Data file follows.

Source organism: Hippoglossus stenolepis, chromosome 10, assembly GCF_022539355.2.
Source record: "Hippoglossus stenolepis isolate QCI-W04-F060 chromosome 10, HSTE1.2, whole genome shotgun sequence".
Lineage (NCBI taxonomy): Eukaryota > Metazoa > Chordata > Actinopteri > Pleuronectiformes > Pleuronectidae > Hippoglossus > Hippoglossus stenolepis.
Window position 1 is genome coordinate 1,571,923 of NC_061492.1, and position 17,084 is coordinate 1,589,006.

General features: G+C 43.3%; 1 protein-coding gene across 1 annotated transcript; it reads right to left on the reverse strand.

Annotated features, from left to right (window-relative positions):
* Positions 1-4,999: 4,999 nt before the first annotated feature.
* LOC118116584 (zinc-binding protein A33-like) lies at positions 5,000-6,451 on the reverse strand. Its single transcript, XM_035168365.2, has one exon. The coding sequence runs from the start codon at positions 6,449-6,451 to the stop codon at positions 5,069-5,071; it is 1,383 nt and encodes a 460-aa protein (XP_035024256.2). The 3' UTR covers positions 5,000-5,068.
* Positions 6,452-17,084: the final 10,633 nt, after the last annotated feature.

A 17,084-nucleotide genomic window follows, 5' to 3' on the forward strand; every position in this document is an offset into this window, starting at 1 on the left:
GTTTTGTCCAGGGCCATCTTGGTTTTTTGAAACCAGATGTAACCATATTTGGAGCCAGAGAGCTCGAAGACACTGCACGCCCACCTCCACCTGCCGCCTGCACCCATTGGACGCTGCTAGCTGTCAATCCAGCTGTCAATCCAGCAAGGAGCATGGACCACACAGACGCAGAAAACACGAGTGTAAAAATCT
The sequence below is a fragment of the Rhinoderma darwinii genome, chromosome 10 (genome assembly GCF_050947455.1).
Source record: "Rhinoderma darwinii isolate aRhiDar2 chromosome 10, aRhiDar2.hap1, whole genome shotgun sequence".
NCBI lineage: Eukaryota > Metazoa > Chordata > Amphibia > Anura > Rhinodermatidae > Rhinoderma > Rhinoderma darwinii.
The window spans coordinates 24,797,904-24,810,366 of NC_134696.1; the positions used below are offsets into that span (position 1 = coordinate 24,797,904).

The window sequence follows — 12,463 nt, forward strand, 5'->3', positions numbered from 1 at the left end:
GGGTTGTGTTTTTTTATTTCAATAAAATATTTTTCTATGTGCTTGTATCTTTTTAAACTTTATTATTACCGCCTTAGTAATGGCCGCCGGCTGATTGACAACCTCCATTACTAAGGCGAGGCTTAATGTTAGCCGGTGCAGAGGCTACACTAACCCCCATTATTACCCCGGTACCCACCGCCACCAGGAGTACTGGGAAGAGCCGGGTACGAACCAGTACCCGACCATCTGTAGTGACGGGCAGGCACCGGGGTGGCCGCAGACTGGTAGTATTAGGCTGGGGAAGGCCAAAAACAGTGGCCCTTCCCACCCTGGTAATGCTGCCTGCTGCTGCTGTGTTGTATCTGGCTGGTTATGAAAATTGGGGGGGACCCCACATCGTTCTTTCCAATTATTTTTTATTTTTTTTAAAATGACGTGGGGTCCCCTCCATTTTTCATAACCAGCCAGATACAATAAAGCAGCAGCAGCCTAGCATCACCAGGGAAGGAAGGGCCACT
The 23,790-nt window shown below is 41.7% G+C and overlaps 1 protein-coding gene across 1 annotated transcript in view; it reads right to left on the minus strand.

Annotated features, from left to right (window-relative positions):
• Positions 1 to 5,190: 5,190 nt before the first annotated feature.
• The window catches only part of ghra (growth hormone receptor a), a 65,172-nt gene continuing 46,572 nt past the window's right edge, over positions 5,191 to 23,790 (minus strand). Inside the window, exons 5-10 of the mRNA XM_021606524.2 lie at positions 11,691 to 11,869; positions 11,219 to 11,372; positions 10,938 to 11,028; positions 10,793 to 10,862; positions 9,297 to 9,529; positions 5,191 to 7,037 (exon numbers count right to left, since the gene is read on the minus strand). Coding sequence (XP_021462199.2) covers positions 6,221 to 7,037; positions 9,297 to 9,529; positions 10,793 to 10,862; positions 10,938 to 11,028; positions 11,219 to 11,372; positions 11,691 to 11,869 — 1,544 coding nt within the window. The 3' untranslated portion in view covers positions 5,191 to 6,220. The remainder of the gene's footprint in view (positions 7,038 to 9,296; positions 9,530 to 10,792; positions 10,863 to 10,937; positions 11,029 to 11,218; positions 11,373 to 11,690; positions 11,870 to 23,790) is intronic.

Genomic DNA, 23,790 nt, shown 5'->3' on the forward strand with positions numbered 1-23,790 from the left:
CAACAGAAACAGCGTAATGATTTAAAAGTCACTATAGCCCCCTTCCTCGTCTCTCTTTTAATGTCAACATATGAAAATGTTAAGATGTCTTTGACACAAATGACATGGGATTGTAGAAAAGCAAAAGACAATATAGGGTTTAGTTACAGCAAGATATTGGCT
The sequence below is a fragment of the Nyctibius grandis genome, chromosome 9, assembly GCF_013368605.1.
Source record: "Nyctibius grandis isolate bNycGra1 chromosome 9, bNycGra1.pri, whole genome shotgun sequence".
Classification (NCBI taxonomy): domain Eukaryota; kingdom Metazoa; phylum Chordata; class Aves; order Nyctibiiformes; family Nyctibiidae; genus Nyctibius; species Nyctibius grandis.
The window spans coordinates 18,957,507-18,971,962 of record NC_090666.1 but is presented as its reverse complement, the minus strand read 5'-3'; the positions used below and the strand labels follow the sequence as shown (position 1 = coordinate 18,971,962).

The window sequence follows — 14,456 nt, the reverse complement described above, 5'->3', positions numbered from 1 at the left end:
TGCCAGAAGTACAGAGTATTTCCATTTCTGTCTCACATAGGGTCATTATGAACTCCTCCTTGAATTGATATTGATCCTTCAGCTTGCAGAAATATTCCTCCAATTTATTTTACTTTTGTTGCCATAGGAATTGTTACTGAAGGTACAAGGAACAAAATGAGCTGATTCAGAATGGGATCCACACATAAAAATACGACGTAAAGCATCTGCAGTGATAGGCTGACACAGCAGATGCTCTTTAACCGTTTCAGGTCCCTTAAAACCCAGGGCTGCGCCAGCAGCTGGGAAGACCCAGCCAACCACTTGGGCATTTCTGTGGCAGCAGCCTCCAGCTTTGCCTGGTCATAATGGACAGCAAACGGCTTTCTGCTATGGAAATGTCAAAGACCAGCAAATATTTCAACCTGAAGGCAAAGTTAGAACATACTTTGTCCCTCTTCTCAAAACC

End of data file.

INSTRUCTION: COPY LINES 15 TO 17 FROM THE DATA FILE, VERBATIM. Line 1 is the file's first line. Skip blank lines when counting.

The window spans coordinates 24,797,904-24,810,366 of NC_134696.1; the positions used below are offsets into that span (position 1 = coordinate 24,797,904).

The window sequence follows — 12,463 nt, forward strand, 5'->3', positions numbered from 1 at the left end:
GGGTTGTGTTTTTTTATTTCAATAAAATATTTTTCTATGTGCTTGTATCTTTTTAAACTTTATTATTACCGCCTTAGTAATGGCCGCCGGCTGATTGACAACCTCCATTACTAAGGCGAGGCTTAATGTTAGCCGGTGCAGAGGCTACACTAACCCCCATTATTACCCCGGTACCCACCGCCACCAGGAGTACTGGGAAGAGCCGGGTACGAACCAGTACCCGACCATCTGTAGTGACGGGCAGGCACCGGGGTGGCCGCAGACTGGTAGTATTAGGCTGGGGAAGGCCAAAAACAGTGGCCCTTCCCACCCTGGTAATGCTGCCTGCTGCTGCTGTGTTGTATCTGGCTGGTTATGAAAATTGGGGGGGACCCCACATCGTTCTTTCCAATTATTTTTTATTTTTTTTAAAATGACGTGGGGTCCCCTCCATTTTTCATAACCAGCCAGATACAATAAAGCAGCAGCAGCCTAGCATCACCAGGGAAGGAAGGGCCACT